The Australian Fires Have Done No Good

Courtesy+of++Wikicommons

Courtesy of Wikicommons

 

 

 

The beginning of what should be sunny summers is averted with the intensity of fires. With Australia’s breaking record of hottest and driest year in 2019, the intensity of heat has destroyed  hectares of once living land, taking the lives of individuals and killing more than a billion animals.

 

New South Wales, Australia  has had more than five million hectares of land burned, causing 1,800 homes to be destroyed in New South Wales itself alone. About 3,000 homes have been destroyed in an estimated total amount. On the ninth of January, an estimation of 130 fires were burned in New South Wales alone that day. 1.2 million hectares of land in Victoria, Australia burned away, taking the lives of three people. Residents in the state of South Australia have been urged to evacuate the town of Vivonne Bay on Kangaroo Island since the fires have been uncontrollable. The fire in Cudlee Creek, too in South Australia, has destroyed more than 80 homes in the Adelaide Hills region, information according to https://www.bbc.com/news/world-australia-50951043

 

As in right now, 28 people have been killed in total. In Burragate, Australia, a firefighter was killed by a falling tree while trying to overwin the fire crisis. As stated above, three people were lost in the hectic Victoria fires. In Kangaroo Island, the fires took the lives of two people. As time passes, the number of the people lost keeps increasing. Less than ten was the amount of people killed in early January, and although the date on the calendar states that it’s still early January, the losses keeps increasing at a high speed.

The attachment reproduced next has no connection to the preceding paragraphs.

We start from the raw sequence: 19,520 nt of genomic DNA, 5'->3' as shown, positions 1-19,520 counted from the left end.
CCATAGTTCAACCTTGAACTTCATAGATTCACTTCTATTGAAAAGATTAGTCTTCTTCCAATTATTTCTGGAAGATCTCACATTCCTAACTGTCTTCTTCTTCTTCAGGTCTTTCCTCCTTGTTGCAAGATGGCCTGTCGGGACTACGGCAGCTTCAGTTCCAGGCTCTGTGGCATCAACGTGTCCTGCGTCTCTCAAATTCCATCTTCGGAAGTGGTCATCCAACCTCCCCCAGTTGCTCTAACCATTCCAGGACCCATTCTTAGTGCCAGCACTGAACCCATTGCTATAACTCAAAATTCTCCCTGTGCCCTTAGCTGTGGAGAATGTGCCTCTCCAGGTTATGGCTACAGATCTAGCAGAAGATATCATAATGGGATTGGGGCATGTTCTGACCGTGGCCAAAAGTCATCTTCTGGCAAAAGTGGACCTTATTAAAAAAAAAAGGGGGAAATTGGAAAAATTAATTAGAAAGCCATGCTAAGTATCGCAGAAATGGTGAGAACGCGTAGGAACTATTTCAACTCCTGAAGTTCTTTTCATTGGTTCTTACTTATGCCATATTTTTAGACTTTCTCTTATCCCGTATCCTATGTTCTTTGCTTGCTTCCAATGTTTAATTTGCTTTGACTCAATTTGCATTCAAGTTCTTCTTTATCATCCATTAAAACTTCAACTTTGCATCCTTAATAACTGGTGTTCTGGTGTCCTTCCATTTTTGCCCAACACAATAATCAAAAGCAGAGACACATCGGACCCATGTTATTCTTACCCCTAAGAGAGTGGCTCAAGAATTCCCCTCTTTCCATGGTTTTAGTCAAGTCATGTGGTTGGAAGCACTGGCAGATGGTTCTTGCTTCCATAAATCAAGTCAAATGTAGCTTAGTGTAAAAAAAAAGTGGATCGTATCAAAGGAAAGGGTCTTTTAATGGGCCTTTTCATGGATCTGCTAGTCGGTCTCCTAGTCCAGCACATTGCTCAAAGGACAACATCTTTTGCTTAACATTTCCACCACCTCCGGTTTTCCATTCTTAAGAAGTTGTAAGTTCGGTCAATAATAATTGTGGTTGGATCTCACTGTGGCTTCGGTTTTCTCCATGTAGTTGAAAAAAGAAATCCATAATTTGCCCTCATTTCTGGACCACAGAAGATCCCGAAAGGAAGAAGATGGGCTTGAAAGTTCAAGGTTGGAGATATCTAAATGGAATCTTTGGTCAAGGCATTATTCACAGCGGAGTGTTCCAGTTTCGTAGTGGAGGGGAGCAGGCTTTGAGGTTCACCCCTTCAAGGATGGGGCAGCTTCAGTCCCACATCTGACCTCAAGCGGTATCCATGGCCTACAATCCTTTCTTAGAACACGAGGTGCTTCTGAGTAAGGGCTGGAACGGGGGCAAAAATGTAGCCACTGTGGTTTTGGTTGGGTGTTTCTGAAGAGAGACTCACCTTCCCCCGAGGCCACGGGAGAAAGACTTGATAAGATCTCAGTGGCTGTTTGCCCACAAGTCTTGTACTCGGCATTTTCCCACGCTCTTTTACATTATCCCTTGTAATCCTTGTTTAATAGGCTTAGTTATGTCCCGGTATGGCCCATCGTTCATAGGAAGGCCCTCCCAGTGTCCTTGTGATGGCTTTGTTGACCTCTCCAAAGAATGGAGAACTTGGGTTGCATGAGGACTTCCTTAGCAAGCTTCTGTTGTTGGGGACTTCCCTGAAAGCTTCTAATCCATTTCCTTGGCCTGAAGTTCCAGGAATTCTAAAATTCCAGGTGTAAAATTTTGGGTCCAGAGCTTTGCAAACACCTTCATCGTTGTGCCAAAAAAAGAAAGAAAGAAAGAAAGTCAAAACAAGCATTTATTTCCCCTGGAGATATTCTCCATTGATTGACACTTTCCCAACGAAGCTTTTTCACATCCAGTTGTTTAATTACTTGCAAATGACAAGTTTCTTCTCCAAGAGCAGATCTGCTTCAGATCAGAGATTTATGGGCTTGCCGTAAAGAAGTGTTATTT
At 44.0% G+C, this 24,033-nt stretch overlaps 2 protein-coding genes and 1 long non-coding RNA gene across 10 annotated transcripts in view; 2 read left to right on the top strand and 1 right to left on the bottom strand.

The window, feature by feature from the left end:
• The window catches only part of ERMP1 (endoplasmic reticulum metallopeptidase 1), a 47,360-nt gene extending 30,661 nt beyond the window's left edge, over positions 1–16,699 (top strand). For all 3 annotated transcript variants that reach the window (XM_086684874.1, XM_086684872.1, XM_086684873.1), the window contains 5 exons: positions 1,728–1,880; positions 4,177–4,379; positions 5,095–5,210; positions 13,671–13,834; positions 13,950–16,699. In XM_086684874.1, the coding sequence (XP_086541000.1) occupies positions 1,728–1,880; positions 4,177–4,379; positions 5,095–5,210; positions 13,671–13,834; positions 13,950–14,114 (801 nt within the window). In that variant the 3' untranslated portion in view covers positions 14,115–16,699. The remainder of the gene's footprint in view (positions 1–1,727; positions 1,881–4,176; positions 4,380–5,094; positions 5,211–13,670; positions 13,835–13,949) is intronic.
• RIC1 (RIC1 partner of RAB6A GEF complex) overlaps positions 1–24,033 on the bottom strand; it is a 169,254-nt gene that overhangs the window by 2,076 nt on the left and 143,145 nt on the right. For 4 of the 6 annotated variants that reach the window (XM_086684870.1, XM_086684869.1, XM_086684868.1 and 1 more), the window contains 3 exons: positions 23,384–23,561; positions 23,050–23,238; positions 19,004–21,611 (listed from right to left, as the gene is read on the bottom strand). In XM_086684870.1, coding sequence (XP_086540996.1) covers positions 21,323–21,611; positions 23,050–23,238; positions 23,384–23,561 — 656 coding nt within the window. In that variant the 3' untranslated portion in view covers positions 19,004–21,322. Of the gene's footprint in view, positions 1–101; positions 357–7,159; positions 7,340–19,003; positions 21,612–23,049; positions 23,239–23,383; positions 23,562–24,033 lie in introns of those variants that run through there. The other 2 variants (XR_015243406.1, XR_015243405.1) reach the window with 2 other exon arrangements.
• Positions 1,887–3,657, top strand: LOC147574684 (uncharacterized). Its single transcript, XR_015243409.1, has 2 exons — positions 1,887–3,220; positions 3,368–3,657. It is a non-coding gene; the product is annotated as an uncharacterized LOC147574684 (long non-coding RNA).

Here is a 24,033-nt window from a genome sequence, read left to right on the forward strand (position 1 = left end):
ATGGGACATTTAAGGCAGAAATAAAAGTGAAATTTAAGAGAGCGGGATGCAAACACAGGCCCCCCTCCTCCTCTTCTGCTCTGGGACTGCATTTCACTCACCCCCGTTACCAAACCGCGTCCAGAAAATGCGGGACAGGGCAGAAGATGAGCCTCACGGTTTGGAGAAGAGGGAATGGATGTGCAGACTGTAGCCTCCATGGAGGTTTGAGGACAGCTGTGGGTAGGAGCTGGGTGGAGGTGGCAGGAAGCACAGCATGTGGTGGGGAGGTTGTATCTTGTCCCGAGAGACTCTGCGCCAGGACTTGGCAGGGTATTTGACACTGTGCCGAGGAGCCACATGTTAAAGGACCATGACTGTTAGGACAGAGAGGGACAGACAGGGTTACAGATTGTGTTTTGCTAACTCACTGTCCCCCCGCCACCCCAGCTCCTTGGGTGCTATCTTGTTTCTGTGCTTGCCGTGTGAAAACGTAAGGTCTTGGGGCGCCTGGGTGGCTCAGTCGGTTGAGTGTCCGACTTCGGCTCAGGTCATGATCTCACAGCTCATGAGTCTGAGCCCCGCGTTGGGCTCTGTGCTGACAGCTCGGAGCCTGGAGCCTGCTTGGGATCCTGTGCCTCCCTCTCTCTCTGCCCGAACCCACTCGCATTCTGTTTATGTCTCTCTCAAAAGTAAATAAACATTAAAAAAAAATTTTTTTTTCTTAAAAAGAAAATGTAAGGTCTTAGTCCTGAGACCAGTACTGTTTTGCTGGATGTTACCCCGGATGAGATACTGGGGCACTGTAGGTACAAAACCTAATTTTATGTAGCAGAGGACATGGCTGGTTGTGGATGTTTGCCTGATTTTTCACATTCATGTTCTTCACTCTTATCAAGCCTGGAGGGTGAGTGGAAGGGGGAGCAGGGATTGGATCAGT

Fires in Kangaroo Island killed an estimation of 25,000 koalas. Nearly a third of all koalas in New South Wales have been killed, according to https://edition.cnn.com/2019/12/27/australia/koala-bushfire-australia-intl-scli/index.html. Sadly, piles of dead birds are found in areas that have been struck. A fear has arrived that 25,000 insect species have reached its fate, of which only one-third have been named. Wombats don’t interact well with heat, and panic arrives to them at the smell of smoke. They can’t run very fast or far, so the fires can only take an immense toll on them. Even before the fires got to such extent, flying foxes were already being killed. As to other matters, animals that have a small population are in fear of becoming extinct. That being the eastern bristlebird, the mountain pygmy possum and the corroboree frog.

 

These fires are leaving wildlife places in pure silence. Bob Semmens, a resident of Mallacoota, Australia said, “If you walked into the bush at the moment, you probably wouldn’t hear anything.”

 

It could be asked: How is the heat strong enough to cause powerful fires? Australia in its majority of time has been in severe drought conditions, which has added to the cause of the fires to vastly spread. Since 1910, data has shown that Australia has warmed throughout by the slightest of more than one degree Celsius. By the end of December, every state in Australia measured to have reached temperatures above 40C, breaking records. This information could be found at https://www.bbc.com/news/world-australia-50951043

 

The urge to stop the fires is immediate. With what is left of summer, who knows what Australia holds. What is known for sure is that the Australian fires have done no good. 

 

As what Greta Thunberg quoted, “We don’t want these things done by 2050, 2030 or even 2021, we want this done now – as in right now.”